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A day with Gregory Harrison

A day with Gregory Harrison


© Courtesy of Gregory Harrison collection - A day with Gregory Harrison
© Courtesy of Gregory Harrison collection
After the initial avalanche of “it’s great,” and “nice meeting you,” I could immediately see today was not going to be boring: past his perfect white-toothed actor facade, Harrison has a curious nature combined with vast general knowledge and an opinion about everything under the sun.
At first glance, Harrison is actually happy, a rare commodity in Hollywood, where fame is fickle and happiness is often sought with money and drugs, and ultimately lost in the swirl of power an success. Harrison preferred to stay clear of Hollywood “hotspots”; 10 million dollar houses aren’t really his thing. But they could have been...His career began in the ‘70s, when as a teenager, he decided he would be an actor. Not for money or recognition, but for the love of a craft and to escape routine. “Even at 15, I knew that I hated routine,” he said. “My definition of hell is to go to an office everyday and work from 9 to 5!” People who do that are scared of change, they need security; I don’t even want to be in the same room with the same people everyday.”
You can feel his artistic temperament. “Since I was young, I’ve always loved to sing,” he confirmed. “My father was a poet and I really appreciated poetry; I wrote many a poem for girls! During my military service, I spent a lot of time playing guitar and converting all my poems into songs. After that, I came back to California and sang in a bar before starting to audition in Hollywood.” (Note: The actor wrote the music for For Ladies Only).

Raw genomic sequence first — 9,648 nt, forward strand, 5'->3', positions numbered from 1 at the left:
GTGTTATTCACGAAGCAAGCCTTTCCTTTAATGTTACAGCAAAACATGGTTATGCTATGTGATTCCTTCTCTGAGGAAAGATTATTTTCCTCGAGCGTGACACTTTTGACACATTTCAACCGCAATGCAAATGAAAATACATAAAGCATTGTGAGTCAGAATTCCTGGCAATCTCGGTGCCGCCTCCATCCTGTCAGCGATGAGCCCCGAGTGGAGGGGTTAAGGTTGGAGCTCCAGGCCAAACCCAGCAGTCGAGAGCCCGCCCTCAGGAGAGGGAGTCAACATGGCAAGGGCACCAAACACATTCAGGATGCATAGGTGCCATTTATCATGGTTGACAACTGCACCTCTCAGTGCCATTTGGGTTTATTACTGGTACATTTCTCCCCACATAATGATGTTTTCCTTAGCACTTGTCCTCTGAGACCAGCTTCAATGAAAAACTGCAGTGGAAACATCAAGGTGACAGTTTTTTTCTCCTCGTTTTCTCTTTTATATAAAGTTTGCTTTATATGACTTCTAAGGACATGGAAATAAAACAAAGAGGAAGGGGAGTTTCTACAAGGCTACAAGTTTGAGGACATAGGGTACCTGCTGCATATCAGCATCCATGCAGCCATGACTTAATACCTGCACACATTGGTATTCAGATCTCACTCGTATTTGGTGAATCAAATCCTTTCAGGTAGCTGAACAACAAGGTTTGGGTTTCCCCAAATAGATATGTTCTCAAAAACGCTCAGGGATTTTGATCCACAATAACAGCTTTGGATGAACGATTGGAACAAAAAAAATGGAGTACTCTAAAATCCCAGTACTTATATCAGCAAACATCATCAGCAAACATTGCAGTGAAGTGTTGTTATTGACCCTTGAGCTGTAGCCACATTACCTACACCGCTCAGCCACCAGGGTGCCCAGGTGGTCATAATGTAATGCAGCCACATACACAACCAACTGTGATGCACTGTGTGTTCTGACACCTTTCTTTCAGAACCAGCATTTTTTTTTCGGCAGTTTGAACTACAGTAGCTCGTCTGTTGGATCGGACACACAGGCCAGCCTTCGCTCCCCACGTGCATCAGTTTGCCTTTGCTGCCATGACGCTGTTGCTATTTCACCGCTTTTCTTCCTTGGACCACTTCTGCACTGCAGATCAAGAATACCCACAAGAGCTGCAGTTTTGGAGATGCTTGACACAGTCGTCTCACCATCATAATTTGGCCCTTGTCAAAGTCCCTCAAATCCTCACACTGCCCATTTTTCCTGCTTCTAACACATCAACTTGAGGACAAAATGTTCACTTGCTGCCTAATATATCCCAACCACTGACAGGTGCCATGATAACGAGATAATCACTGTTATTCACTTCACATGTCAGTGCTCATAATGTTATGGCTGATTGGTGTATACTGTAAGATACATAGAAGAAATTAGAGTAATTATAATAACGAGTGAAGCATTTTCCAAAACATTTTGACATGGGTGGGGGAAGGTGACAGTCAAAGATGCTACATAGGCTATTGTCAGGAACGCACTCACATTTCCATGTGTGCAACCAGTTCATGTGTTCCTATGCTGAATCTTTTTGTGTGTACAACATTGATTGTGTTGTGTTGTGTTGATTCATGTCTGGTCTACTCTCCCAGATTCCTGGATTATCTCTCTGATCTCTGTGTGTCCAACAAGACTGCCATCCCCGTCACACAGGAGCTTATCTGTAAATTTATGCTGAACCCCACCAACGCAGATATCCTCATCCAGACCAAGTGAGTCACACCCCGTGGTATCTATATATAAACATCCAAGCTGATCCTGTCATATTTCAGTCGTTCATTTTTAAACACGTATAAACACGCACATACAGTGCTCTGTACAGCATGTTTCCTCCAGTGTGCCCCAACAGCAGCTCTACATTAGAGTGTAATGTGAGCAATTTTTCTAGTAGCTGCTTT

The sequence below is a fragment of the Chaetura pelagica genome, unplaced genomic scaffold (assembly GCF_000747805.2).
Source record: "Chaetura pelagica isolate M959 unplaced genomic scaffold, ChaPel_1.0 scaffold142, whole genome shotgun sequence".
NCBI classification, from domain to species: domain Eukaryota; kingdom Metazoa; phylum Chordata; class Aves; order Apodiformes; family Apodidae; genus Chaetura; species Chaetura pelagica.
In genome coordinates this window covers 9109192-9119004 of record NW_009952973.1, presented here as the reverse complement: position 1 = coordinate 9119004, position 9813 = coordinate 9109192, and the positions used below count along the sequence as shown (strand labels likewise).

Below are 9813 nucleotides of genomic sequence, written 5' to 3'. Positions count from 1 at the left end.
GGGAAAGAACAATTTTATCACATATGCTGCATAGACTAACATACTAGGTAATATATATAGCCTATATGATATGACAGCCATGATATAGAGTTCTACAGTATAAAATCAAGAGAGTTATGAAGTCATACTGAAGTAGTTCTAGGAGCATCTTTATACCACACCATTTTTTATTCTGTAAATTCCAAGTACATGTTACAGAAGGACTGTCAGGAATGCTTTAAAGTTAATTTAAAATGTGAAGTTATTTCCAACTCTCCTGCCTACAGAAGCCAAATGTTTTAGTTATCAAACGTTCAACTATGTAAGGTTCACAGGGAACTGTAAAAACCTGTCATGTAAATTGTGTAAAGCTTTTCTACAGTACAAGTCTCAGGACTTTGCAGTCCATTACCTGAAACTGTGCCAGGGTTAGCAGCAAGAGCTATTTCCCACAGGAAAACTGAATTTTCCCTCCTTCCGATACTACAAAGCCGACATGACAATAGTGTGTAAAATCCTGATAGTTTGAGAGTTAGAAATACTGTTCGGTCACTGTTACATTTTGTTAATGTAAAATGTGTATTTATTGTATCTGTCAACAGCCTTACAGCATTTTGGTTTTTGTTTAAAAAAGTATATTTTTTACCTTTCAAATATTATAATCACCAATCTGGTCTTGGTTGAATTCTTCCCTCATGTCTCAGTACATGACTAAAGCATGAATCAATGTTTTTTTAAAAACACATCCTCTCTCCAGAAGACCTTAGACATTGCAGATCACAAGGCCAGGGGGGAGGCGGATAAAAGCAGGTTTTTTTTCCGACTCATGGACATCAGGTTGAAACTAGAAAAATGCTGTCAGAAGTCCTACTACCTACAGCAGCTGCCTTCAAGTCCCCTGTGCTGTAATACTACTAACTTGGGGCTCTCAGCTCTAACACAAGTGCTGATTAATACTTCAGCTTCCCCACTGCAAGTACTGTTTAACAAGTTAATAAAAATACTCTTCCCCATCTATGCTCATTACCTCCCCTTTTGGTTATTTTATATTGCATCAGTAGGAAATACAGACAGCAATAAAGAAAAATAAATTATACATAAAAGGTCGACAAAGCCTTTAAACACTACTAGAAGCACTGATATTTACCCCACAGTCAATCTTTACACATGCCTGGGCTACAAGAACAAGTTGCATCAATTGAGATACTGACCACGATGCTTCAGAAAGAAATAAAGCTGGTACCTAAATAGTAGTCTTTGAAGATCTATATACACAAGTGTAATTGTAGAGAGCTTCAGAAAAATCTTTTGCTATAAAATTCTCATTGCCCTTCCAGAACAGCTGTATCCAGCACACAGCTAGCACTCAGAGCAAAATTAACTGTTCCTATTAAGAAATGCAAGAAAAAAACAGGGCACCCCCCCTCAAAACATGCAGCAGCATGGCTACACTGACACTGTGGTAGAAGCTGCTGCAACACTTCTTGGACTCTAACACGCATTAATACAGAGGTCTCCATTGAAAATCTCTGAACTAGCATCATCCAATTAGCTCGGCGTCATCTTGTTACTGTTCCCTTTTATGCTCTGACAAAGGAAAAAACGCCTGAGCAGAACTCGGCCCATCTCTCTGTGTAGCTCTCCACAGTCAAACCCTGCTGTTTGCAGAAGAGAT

As a young man, Harrison jumped into the Hollywood cycle without knowing how far it would go. His career skyrocketed after he played in Logan’s Run in 1977. TV series like Trapper and other movies like Razorback, North Shore, and It’s My Party would shortly follow. “I always try to reinvent myself by moving past my fears, and I prefer a challenge rather than what’s comfortable,” he said. He now juggles between Broadway, movies, and movie production. “I like being involved, but my first love it acting.”
When choosing a part, he doesn’t hide that he is drawn to complex characters, or as he puts it “good guys who have a dark side.” “I like playing bad boys, but only when there are consequences for their behaviour,” he elaborated. “I’ve played a lot more bad guys than good ones throughout my career, but I want the moral of the story to disapprove of such behaviour.” He also has a soft spot for certain greats, like Scorsese, David Lynch and the Coen brothers. “When I’m preparing for a part, I watch anything that could inspire me, research, movies, and I love living with the idea and thinking about all that,” he said. “You’re never sure of the result when you’re on TV, whereas on stage, that’s what you bring, the result. On stage there is no editor, in movies of TV, there is always an editor that can change your style or your performance. And sometimes, it can be frustrating or better. I like the impact of TV, though. It reaches the audience faster.”


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